“I Can’t” and Other Lies We Tell Ourselves
The Olympic effort to be kind to ourselves
Posted Aug 05, 2012
But what may be different in the athletes than most people—besides their physical strength, perfect physique, and unbelievable athletic skill—is their psychological strength. These athletes grew up on a diet of “I can” when so many of us gave up with the first “I can’t.” Throughout their childhood and adolescence, they believed in their own abilities so much that competition fueled them to work harder and become better rather than leading them to quit.
But our self-talk can also be filled with encouragement and hope, as is likely the case with Olympic athletes. We can believe in our abilities and in our resilience in the face of adversity. We can see the possibilities in challenges—the opportunity for us to rise to the occasion and come out triumphant. Our positive self-talk can also be a self-fulfilling prophecy—we achieve because of our belief in our own abilities and this serves as a motivator to work harder.
Our self-talk is likely influenced by what we hear from others. If others doubt us or say negative things about us, we often internalize it. If others are consistently supportive and encouraging, we are more likely to have positive self-talk. For example, the sprinter with prosthetic legs, Oscar Pistorius, stated in an interview that his mother told him during childhood that he put on his legs each morning just like his brother put on his shoes. This approach stressed the possibilities for the young Pistorius rather than focusing on the disability. Growing up in this environment most likely set the tone of Pistorius’ self-talk and laid the foundation for his resilient approach to life. He sees the glass as half full and the world as full of possibilities, such as competing in the Olympics. Whereas many would have given up on the idea of participating in sports, Pistorius ran full speed ahead…right into the Olympics.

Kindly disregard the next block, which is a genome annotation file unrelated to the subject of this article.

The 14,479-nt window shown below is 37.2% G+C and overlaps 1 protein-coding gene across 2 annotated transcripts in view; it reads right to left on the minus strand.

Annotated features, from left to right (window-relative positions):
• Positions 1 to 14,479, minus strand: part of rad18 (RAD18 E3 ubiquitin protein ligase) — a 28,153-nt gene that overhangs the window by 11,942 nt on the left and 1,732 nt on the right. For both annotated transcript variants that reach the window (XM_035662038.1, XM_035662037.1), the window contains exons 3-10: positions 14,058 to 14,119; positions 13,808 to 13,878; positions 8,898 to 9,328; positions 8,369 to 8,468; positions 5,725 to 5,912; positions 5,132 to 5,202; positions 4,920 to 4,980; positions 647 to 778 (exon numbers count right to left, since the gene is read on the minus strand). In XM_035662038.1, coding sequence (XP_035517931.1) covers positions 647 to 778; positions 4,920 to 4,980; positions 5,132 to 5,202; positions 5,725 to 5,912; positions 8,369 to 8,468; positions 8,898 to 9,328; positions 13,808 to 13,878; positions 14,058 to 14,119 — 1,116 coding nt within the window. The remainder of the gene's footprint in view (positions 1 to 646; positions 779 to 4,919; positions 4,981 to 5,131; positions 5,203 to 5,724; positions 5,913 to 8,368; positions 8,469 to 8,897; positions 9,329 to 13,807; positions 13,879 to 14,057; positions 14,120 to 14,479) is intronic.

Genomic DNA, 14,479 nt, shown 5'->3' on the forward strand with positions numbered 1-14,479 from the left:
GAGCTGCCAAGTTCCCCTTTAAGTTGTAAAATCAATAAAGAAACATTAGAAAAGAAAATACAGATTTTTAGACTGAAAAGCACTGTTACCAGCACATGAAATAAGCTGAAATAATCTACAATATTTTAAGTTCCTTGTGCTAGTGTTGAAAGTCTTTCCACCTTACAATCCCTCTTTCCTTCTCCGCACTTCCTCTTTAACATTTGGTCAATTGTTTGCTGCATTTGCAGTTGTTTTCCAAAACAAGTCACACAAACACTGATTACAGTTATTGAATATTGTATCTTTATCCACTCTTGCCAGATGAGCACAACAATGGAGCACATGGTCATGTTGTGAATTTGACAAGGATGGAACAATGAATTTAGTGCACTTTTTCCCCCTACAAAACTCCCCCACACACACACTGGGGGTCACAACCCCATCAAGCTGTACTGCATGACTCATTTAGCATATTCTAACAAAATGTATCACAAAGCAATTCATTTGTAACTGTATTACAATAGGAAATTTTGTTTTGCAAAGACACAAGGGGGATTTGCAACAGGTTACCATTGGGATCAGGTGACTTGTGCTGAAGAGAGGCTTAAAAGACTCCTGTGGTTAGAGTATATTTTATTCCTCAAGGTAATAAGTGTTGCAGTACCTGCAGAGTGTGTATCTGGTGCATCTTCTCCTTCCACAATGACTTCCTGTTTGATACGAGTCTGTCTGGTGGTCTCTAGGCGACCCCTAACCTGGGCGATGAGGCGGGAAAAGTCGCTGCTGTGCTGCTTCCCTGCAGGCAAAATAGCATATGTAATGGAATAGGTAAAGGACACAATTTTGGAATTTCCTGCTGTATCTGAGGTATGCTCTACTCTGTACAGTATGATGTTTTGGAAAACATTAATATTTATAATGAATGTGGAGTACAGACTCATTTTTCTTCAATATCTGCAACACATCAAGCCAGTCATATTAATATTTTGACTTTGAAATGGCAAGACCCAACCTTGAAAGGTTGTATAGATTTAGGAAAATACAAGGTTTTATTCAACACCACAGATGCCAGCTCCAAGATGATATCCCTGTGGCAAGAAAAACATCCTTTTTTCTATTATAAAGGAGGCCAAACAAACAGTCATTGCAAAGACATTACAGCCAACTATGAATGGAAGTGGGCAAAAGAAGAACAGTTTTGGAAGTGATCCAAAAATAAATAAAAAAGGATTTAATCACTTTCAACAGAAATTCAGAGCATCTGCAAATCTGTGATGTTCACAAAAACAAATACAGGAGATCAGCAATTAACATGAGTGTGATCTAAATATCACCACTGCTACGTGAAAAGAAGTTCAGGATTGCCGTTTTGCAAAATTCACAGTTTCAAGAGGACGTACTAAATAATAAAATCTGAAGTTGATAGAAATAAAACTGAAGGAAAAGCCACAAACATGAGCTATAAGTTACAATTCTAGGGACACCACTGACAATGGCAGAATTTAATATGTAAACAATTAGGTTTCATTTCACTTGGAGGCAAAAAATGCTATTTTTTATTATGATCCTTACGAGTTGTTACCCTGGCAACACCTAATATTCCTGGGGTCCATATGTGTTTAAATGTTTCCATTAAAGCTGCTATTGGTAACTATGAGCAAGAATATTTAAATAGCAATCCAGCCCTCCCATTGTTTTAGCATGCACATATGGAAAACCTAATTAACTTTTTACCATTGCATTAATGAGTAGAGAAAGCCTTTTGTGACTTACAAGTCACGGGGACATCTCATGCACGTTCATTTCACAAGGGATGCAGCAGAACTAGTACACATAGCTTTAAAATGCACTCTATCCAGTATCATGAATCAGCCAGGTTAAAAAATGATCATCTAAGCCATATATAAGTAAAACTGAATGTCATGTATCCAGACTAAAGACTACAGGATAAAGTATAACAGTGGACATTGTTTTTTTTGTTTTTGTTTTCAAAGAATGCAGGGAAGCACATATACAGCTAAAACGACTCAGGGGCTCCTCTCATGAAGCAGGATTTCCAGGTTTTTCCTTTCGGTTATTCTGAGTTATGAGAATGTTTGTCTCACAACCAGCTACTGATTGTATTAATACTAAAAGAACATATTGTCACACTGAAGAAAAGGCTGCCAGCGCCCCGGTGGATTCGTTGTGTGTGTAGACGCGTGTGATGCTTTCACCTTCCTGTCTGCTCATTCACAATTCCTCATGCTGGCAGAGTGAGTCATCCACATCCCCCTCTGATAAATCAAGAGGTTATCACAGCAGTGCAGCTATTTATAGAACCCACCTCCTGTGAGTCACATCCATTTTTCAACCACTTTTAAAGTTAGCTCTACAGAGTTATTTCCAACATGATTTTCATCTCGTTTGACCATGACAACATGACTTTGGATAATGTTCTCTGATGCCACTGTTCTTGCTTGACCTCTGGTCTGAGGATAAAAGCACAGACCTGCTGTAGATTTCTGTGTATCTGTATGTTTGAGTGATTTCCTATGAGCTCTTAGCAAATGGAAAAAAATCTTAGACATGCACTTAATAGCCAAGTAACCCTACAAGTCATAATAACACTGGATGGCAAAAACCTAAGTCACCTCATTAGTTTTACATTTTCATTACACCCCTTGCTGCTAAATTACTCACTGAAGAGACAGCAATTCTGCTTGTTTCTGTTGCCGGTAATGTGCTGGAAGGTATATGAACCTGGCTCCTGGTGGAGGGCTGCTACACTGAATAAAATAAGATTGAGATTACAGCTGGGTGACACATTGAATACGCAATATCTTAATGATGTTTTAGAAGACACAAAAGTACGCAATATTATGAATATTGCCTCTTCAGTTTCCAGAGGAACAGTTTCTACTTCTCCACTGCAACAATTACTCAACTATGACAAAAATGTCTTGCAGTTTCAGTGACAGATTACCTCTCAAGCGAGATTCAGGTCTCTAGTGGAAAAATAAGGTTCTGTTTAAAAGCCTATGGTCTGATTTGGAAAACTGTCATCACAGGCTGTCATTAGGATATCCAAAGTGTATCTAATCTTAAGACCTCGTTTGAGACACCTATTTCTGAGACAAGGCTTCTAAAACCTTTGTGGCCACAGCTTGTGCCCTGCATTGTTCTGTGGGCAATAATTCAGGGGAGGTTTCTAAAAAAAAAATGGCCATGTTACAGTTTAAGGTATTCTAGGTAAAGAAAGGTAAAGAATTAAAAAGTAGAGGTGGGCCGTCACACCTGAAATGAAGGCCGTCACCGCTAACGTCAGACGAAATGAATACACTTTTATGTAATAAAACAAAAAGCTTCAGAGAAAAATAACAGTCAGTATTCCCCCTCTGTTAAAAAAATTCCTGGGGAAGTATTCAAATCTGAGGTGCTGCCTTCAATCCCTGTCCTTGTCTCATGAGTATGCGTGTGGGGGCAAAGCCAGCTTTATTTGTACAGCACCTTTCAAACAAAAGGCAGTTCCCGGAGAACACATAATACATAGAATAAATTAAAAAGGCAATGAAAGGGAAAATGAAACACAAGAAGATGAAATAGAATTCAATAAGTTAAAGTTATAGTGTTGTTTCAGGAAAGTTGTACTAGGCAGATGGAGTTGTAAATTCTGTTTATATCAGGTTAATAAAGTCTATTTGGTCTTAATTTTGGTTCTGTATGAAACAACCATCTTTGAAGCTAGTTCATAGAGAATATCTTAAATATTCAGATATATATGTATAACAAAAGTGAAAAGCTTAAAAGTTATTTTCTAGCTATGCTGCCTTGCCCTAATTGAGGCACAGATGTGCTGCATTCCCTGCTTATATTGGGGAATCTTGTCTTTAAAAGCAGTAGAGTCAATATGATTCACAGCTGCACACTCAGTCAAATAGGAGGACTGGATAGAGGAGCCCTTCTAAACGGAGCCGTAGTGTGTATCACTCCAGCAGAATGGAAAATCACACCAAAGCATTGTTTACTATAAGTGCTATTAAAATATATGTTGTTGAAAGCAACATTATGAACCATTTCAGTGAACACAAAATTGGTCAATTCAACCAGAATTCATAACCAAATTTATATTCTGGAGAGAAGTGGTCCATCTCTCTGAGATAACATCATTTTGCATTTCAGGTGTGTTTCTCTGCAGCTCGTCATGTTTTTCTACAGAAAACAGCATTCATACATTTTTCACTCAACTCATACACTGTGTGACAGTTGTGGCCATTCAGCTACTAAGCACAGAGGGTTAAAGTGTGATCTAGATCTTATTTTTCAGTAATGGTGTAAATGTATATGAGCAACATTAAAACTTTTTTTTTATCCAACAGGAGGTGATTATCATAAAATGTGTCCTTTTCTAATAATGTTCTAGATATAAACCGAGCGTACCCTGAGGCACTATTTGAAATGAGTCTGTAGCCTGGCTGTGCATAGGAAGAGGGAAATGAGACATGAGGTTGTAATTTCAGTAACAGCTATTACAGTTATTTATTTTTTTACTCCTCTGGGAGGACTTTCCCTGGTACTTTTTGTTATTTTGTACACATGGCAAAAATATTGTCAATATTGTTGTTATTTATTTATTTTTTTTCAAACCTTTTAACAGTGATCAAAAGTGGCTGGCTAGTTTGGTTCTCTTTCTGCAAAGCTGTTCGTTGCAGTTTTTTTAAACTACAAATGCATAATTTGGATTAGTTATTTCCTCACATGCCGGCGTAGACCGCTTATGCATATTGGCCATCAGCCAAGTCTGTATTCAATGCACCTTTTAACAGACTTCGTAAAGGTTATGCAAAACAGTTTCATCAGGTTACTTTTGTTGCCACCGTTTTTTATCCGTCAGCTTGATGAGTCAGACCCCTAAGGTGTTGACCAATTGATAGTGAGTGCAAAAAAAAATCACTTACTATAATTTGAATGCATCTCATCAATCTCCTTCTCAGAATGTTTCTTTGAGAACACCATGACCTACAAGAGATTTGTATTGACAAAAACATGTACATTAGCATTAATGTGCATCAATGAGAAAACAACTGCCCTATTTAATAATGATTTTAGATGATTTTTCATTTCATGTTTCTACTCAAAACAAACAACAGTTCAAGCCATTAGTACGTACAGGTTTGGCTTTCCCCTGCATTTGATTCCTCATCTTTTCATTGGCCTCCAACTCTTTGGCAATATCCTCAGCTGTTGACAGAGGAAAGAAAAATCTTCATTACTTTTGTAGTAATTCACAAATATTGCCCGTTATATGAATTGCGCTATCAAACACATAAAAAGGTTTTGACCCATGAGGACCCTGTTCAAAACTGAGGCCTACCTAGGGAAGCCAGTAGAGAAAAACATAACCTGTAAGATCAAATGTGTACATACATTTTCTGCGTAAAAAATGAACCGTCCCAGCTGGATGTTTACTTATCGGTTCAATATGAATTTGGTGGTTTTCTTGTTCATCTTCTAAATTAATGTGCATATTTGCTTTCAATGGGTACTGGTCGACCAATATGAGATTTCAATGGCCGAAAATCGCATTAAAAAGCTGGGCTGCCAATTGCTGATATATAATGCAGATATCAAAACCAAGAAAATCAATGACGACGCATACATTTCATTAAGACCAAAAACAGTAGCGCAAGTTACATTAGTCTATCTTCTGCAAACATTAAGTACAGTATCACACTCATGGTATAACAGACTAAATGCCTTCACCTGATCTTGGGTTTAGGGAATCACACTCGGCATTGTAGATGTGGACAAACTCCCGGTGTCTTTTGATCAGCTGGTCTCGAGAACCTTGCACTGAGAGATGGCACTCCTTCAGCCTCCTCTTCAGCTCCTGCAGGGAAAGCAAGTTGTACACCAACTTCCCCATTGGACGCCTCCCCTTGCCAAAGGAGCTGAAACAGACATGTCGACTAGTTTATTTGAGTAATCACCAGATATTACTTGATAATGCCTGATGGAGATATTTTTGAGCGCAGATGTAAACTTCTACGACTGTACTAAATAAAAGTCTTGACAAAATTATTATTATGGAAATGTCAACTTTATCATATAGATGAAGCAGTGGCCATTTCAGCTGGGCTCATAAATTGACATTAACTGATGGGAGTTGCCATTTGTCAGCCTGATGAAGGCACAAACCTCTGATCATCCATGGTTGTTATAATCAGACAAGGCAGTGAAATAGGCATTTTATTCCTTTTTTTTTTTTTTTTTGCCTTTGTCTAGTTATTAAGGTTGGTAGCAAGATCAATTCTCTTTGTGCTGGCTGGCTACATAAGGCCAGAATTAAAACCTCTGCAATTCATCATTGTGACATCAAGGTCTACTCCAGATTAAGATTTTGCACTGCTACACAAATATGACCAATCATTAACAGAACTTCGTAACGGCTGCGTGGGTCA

The good thing about self-talk is that it is changeable. Like the Olympics, it takes a lot of training and practice. First you must notice your self-talk and truly listen to what you tell yourself. To do this, it is often necessary to write your thoughts down on paper because as much as we are often poor listeners to others, we are even worse at listening to our own self-talk. The next step is to determine the accuracy of your thoughts. If you believe that you are stupid, what supports this and what refutes this? This is often the most difficult part of the process because it requires us to look for information that is not consistent with our beliefs. Through practice and hard work, though, you may start to see some evidence in contrast to your negative beliefs slipping in. Through practice, you will notice the inaccuracy of your negative thoughts and start to see the possibilities.
Copyright Amy Przeworski